Homework success can be one of the most frustrating and stressful aspects of being a child - and a parent. For some, this academic chore is accomplished smoothly and without conflict. For others - many others - it's a daily battle that can end with a child in tears and a parent exasperated. As parents, we must refrain from doing an assignment for our child, but we are responsible for three basics things that help ensure success:
The Right Space
Some teachers will tell you to set up a quiet homework space with absolutely no distractions for your child. But that kind of silence may not be compatible with the way your child works or studies.
It's not just about the physical space your child is working in, Hoyle says. There are visual, auditory and even tactile elements at play here. Some children may do homework better in their pajamas or sweatpants; others need a beverage and snack nearby; and still others have to listen to music while doing the work. Some kids want a parent nearby for occasional guidance; others don't.
Ask your child what kind of environment works best for him or her, but be prepared to negotiate if you don't agree with some of the criteria.
"Nobody can watch TV and get anything done," she insists.
The same is true for home computers, which can distract kids with emails, instant messaging and the lure of the Internet. If your child needs to use the computer to complete a homework assignment, monitor what he's doing, Hoyle says.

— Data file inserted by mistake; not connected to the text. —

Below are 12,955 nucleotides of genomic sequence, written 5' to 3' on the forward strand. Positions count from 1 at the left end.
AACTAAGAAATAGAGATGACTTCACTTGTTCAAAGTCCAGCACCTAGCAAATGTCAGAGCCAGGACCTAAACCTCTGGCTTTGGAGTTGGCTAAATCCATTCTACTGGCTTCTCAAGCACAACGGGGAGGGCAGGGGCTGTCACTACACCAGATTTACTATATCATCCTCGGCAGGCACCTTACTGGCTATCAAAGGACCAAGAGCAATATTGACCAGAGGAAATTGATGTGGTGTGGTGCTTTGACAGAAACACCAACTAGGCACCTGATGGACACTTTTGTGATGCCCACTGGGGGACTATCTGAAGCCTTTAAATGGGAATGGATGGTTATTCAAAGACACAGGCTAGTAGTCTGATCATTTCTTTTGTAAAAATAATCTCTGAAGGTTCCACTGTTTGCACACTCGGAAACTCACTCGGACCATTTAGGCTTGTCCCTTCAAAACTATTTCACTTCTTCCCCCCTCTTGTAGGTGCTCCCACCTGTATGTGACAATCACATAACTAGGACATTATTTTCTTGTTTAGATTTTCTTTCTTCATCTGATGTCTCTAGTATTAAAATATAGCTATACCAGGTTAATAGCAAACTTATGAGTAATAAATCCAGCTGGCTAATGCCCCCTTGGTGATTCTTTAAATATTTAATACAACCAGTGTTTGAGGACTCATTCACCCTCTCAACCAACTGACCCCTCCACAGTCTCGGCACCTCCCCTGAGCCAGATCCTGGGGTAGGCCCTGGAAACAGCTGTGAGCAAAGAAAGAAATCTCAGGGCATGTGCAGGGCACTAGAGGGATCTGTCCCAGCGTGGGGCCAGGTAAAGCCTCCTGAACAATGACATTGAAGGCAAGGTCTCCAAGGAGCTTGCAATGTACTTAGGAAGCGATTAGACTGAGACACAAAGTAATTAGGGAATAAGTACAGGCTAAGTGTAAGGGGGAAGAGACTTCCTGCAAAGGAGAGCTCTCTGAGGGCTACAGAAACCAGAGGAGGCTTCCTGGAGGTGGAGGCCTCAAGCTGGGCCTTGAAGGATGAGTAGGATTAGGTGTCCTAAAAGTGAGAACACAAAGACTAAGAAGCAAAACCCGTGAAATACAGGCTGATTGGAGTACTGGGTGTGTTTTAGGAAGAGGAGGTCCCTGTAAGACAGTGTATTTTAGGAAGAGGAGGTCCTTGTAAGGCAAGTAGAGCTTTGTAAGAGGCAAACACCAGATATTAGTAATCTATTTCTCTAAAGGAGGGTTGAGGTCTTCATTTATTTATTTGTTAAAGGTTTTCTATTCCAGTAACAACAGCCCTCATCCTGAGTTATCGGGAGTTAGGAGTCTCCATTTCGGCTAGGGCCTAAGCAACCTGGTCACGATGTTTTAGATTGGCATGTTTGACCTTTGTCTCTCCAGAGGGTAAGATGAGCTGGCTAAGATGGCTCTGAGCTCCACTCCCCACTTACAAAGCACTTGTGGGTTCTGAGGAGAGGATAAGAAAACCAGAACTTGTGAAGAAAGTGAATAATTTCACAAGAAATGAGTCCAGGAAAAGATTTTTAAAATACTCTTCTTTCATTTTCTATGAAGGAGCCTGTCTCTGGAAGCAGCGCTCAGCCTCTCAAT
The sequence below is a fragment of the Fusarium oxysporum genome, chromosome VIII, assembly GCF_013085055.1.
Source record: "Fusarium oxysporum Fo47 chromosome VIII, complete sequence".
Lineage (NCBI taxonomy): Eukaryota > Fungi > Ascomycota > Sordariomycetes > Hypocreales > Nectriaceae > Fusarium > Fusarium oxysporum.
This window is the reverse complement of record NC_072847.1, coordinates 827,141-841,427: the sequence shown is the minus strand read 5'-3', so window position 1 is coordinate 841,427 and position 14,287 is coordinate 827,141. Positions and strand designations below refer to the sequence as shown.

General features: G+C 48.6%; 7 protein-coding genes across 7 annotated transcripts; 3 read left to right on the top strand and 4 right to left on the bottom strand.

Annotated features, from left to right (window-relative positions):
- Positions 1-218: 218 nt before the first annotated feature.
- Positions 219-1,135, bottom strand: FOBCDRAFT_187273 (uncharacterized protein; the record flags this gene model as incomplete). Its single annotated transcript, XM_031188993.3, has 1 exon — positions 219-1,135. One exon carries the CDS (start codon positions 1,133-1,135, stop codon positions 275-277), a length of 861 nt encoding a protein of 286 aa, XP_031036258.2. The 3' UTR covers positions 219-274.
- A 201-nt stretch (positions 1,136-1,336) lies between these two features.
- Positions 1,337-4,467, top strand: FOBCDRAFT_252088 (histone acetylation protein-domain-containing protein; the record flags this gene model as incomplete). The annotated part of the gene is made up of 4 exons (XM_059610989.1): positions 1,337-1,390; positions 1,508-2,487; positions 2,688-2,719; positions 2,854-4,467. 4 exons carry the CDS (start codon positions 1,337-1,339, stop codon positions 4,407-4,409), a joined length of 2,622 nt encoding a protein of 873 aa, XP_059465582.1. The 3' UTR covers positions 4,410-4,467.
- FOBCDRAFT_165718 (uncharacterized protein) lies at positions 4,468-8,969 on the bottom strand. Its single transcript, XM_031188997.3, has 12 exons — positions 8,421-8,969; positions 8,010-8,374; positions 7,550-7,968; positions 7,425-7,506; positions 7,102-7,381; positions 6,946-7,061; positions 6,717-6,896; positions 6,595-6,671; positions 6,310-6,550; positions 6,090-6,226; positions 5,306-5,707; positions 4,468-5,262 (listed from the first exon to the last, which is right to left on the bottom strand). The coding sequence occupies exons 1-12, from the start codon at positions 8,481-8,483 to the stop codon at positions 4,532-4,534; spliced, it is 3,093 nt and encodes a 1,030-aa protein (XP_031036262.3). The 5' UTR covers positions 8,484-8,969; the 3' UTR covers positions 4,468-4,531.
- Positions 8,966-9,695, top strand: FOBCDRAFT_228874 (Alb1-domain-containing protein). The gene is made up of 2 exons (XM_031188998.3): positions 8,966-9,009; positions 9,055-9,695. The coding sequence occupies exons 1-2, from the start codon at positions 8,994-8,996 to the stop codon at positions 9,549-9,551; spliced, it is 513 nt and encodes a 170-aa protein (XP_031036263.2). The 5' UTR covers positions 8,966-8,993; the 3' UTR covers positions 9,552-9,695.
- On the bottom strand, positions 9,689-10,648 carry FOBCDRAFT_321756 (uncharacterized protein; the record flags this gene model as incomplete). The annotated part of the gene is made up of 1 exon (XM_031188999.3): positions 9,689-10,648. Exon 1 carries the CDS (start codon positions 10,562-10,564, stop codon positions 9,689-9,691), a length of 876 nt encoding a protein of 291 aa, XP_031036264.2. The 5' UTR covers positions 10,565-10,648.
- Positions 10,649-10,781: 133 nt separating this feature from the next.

The Right Supplies
Having all of these items readily accessible will make homework time more efficient and minimize the distraction of having to scrounge for supplies.
The Right Support
The perennial question from parents when it comes to homework is when and how much we should help our kids. And the perennial answer is that we should never end up doing their homework for them.
"It's a mistake, mainly because what you're teaching them is that if you're stuck and in a tight place, you don't have to problem-solve. You can just let someone else do it for you," Hoyle says.
That doesn't mean you should always shrug your shoulders and say "you figure it out" when your child comes to you with a tough math problem. Your role, says Hoyle, should be to act as a guide.
Most important is that you keep your cool, she adds. Kids can become very frustrated if they don't understand their homework material. The next time your child asks you how to answer a tough question or complete a difficult project:
Without a plan, she says, "kids get upset and it escalates. Parents get upset and it escalates. Nobody can come up with a plan when they're freaked out."
And if your child really is "freaked out," step back and play the role of a coach.
"If a coach told your kids to take a lap around the field, they'd just do it. The problem with homework is that kids whine, they carry on. Then the parents scream and it's a disaster," Hoyle says. Act more like a coach. "Tell your child, -Go get yourself together for five minutes and come back to me when you're ready to discuss how you're going to get this done.'"
Deirdre Wilson is a senior editor with Dominion Parenting Media and Parenthood.com.
© Parenthood.com, used with permission.
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